4. July 28, 2012 at 11:41 pm

    That’s an important observation, Tavis, thanks!

    As you note, 2e is compatible with ACKS if you fold in the optional 1 GP = 1 XP rule. But mainly you’re supposed to earn XP by defeating (impliedly killing) monsters. If you look at the Encounter Charts in the 2e Monstrous Compendia, factor in the XP per monster encounter, and then work out the frequency of random encounters, you could probably determine the number of XP per square mile, since rulers presumably must first defeat all monsters in their terrain. This would be an interesting (read: extremely dull) exercise to compare it with ACKS numbers. There may be an implication that rulers in the borderlands and wilderness are higher-level than guys ruling the civilized hexes, which fits in a sort of Beyond the Black River sense.

    The individual class awards for Priests and Wizards reward them for casting spells, IIRC. So thay might be able to level up more in a place with lots of supplicants.

  5. 5 Jack Colby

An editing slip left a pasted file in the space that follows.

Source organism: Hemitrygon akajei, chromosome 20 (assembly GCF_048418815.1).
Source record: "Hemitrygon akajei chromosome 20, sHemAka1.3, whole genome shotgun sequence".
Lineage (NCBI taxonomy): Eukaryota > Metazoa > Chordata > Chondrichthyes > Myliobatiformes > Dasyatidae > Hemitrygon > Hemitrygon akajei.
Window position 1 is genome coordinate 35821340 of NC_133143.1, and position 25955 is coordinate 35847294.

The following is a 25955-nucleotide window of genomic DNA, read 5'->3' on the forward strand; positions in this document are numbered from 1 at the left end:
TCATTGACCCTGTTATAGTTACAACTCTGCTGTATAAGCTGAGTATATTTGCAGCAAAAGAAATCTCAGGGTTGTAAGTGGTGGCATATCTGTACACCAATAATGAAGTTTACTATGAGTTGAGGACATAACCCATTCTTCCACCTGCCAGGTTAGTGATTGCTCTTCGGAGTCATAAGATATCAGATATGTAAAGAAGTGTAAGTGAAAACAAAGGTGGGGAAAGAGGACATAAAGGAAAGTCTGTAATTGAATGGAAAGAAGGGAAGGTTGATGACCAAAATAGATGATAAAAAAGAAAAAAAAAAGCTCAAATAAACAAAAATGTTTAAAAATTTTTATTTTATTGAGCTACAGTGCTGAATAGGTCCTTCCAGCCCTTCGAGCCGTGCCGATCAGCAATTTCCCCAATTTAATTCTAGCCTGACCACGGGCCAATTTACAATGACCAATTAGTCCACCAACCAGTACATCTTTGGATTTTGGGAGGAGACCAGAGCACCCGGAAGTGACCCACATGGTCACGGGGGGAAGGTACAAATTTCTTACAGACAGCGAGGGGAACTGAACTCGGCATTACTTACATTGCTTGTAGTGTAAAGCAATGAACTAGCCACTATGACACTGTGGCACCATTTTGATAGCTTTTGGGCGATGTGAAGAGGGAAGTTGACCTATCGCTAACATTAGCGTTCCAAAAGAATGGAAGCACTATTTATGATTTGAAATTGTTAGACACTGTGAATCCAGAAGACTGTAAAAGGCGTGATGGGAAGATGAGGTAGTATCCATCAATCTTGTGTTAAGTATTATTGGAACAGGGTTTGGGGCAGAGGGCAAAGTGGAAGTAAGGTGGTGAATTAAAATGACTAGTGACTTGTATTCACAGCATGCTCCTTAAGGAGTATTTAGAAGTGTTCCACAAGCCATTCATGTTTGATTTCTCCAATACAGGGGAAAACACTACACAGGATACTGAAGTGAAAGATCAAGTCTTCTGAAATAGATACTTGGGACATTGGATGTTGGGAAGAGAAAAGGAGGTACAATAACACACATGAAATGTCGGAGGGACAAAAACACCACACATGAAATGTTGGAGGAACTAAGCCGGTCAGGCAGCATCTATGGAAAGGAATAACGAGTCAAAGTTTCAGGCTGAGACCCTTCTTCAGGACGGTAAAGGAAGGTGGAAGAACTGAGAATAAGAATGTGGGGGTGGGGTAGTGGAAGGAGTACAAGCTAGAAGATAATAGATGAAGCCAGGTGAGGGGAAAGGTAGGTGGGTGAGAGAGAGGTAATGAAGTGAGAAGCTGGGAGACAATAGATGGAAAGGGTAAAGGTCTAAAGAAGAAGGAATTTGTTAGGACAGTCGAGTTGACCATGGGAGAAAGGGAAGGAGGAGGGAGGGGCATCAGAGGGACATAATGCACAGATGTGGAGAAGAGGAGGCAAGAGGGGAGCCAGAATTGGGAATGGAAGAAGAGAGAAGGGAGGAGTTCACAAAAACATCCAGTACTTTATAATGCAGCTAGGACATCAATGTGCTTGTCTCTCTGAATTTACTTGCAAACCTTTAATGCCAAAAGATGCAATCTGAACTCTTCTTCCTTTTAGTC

July 29, 2012 at 2:07 am

    I always wanted to run Dark Sun, but instead of dropping psionics, I’d retain that and drop all D&D magic instead. Yeah, that means dropping the environmental thing, too.

  6. July 29, 2012 at 2:14 pm

    Jack, that’s an interesting approach. I would agree that psionics is probably a better match for the aesthetics of Dark Sun. And I would probably say that the Sorcerer-Kings ruined the world through rituals, rather than the spell-by-spell approach advocated in the Dark Sun rulebook. But I see that connection between the Sorcerer-Kings’ oppression and the health of the territory as fairly fundamental.

  7. July 29, 2012 at 2:38 pm

    Personally, my understandings of the Sorcerer Kings would definitely have them at level 12+. Since they are all on the road to evolving into dragons, I’d even wager that they are all 14th level with various levels of Transformation magic turning them into 14+ HD monsters (because none of them were ‘just’ wizards). But if you wanted to make them ‘just’ wizards, they all need to be powerful enough to perform rituals (11+).

    This does mean throwing ACKS economy assumptions out the window. And frankly, I don’t think the GP=XP model is a good fit for any post apocalypse setting (which is what Dark Sun really is).

    While I can get where you are coming from with the psionics thing clouding the issue, I think that it should remain in, because it helps with the post-apoc feel of the setting (all characters are ‘mutants’ with unique powers) and most of the wild-talents, when rolled honestly, added very little power to a character (‘wow…I have a detect X ability…woo!).